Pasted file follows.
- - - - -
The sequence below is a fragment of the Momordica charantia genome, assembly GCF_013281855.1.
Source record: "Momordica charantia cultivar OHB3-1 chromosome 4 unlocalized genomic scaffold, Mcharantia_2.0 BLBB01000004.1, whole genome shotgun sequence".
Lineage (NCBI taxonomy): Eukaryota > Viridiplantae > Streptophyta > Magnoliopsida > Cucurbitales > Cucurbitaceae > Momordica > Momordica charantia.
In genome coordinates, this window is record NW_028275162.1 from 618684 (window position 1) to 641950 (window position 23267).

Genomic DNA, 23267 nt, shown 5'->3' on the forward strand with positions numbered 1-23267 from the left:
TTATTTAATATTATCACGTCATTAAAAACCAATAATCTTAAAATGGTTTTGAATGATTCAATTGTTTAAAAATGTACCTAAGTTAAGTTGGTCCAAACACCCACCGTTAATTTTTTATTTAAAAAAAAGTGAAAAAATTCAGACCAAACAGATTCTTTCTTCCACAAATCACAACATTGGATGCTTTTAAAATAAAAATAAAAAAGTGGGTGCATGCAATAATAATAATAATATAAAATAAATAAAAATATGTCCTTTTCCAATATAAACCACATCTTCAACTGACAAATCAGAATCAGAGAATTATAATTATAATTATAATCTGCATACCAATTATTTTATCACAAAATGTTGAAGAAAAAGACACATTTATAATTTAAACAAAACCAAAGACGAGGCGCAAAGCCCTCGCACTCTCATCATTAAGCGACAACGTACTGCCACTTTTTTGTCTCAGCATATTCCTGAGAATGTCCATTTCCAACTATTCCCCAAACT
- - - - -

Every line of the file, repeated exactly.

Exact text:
The sequence below is a fragment of the Momordica charantia genome, assembly GCF_013281855.1.
Source record: "Momordica charantia cultivar OHB3-1 chromosome 4 unlocalized genomic scaffold, Mcharantia_2.0 BLBB01000004.1, whole genome shotgun sequence".
Lineage (NCBI taxonomy): Eukaryota > Viridiplantae > Streptophyta > Magnoliopsida > Cucurbitales > Cucurbitaceae > Momordica > Momordica charantia.
In genome coordinates, this window is record NW_028275162.1 from 618684 (window position 1) to 641950 (window position 23267).

Genomic DNA, 23267 nt, shown 5'->3' on the forward strand with positions numbered 1-23267 from the left:
TTATTTAATATTATCACGTCATTAAAAACCAATAATCTTAAAATGGTTTTGAATGATTCAATTGTTTAAAAATGTACCTAAGTTAAGTTGGTCCAAACACCCACCGTTAATTTTTTATTTAAAAAAAAGTGAAAAAATTCAGACCAAACAGATTCTTTCTTCCACAAATCACAACATTGGATGCTTTTAAAATAAAAATAAAAAAGTGGGTGCATGCAATAATAATAATAATATAAAATAAATAAAAATATGTCCTTTTCCAATATAAACCACATCTTCAACTGACAAATCAGAATCAGAGAATTATAATTATAATTATAATCTGCATACCAATTATTTTATCACAAAATGTTGAAGAAAAAGACACATTTATAATTTAAACAAAACCAAAGACGAGGCGCAAAGCCCTCGCACTCTCATCATTAAGCGACAACGTACTGCCACTTTTTTGTCTCAGCATATTCCTGAGAATGTCCATTTCCAACTATTCCCCAAACT